Wednesday, October 16, 2013
Last Friday, in United States v. Brown, the Seventh Circuit upheld an upward variance from the calculated U.S. Sentencing Guidelines range of 21-27 months to 60 months. Appellant, the office manager, bookkeeper, and accountant for a small family business, embezzled several hundred thousand dollars over a twenty year period.
"Before imposing sentence the district court thoroughly
examined the sentencing factors listed in 18 U.S.C. § 3553(a),
placing special emphasis on the sophisticated nature of
Brown’s embezzlement scheme, its long duration, and the deep
breach of trust that his conduct entailed. The judge accepted
the results of the Walker family’s internal audit and explained
that the loss—more than $600,000—was significant for a small
Like so many appellate decisions affirming upward variances, the Brown opinion has wonderful language describing the sentencing court's broad discretion to impose sentences outside the recommended Guidelines range. The federal criminal defense bar has reaped enormous rewards from the post-Gall/Kimbrough deference to district court sentencing determinations, but with these gains come occasional losses. The Brown affirmance is a good example of the latter phenomenon.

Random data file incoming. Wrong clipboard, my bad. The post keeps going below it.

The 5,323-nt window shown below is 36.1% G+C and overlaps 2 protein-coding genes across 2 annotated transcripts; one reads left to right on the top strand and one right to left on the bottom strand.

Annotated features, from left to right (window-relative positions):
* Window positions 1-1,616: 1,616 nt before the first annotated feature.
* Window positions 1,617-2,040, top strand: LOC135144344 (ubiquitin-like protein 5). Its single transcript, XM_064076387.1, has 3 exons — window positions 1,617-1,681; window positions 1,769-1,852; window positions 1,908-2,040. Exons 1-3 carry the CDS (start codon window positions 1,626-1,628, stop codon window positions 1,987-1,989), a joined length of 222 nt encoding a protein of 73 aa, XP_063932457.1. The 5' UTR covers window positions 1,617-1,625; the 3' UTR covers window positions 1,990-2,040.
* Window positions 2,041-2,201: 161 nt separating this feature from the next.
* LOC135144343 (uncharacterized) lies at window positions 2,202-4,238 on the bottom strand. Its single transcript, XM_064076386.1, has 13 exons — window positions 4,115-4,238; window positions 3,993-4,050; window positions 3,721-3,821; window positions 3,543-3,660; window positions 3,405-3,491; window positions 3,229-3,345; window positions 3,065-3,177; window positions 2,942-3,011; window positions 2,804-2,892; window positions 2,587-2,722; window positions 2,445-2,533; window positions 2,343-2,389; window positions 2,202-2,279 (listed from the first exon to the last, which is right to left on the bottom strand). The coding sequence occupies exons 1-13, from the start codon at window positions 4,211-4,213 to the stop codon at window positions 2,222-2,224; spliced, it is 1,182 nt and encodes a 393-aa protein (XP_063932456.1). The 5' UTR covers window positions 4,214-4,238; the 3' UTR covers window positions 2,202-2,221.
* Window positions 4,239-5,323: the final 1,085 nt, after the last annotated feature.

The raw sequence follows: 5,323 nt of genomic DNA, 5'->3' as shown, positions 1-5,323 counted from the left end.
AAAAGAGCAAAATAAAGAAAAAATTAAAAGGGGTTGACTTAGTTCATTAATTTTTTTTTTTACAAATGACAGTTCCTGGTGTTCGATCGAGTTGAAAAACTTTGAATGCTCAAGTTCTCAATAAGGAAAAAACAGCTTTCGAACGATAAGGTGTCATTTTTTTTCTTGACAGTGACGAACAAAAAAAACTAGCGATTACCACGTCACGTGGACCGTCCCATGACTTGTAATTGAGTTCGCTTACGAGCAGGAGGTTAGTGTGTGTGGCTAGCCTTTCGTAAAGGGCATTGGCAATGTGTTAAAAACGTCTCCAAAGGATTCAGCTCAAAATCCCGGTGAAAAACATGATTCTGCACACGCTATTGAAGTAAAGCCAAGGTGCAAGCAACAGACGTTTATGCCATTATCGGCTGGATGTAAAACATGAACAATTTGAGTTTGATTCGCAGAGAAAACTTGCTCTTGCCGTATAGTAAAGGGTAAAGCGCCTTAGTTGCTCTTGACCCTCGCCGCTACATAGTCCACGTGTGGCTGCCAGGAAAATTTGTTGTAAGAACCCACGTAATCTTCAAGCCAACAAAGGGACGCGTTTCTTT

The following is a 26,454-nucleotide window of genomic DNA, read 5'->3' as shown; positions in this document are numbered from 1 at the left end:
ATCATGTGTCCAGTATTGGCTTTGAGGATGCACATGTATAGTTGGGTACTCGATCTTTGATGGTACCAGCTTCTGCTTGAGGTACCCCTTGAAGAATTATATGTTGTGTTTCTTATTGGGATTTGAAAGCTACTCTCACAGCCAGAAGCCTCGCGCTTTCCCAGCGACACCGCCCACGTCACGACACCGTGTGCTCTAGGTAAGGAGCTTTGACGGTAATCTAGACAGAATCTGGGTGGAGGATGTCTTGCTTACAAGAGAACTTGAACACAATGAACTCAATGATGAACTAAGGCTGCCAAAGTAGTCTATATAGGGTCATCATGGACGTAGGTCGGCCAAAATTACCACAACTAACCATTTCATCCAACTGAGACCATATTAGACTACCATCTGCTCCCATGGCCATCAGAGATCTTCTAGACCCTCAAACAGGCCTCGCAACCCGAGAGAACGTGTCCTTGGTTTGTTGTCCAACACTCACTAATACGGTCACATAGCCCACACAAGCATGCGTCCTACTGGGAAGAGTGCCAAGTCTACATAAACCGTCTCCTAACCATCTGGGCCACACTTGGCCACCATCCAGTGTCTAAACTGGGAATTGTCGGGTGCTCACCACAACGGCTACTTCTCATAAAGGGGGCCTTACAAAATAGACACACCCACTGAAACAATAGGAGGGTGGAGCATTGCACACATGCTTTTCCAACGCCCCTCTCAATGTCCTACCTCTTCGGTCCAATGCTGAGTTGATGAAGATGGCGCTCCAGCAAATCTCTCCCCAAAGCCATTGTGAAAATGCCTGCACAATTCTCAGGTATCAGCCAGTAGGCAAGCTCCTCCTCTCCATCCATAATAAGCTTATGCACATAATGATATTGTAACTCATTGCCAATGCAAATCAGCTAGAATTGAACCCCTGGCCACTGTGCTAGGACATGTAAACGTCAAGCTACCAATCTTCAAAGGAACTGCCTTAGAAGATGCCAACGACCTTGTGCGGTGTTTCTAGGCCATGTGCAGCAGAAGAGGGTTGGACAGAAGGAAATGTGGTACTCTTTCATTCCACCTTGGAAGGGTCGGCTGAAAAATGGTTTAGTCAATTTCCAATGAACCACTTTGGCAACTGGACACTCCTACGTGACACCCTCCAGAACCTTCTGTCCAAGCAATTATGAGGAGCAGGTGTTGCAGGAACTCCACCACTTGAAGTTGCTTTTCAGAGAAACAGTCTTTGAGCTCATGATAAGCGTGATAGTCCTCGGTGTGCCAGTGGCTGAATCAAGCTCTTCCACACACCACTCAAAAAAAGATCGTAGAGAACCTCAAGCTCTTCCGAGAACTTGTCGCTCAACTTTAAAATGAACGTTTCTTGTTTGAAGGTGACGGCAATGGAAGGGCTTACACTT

After the sentencing hearing, in conjunction with a technical amendment to the judgment, the district court entered a written Statement of Reasons that purported to upwardly adjust the Guidelines range to 41-51 months. The 60 month sentence remained unchanged. The Seventh Circuit treated this Statement of Reasons as a nullity, since Brown had already filed a notice of appeal, stripping the district court of jurisdiction, and since the written Statement of Reasons was so clearly at odds with the district court's oral pronouncements during sentencing. This odd procedural move by the sentencing court appears to have been an after-the-fact effort to bolster its upward variance. The Seventh Circuit made clear, between the lines, that such gyrations are unnecessary.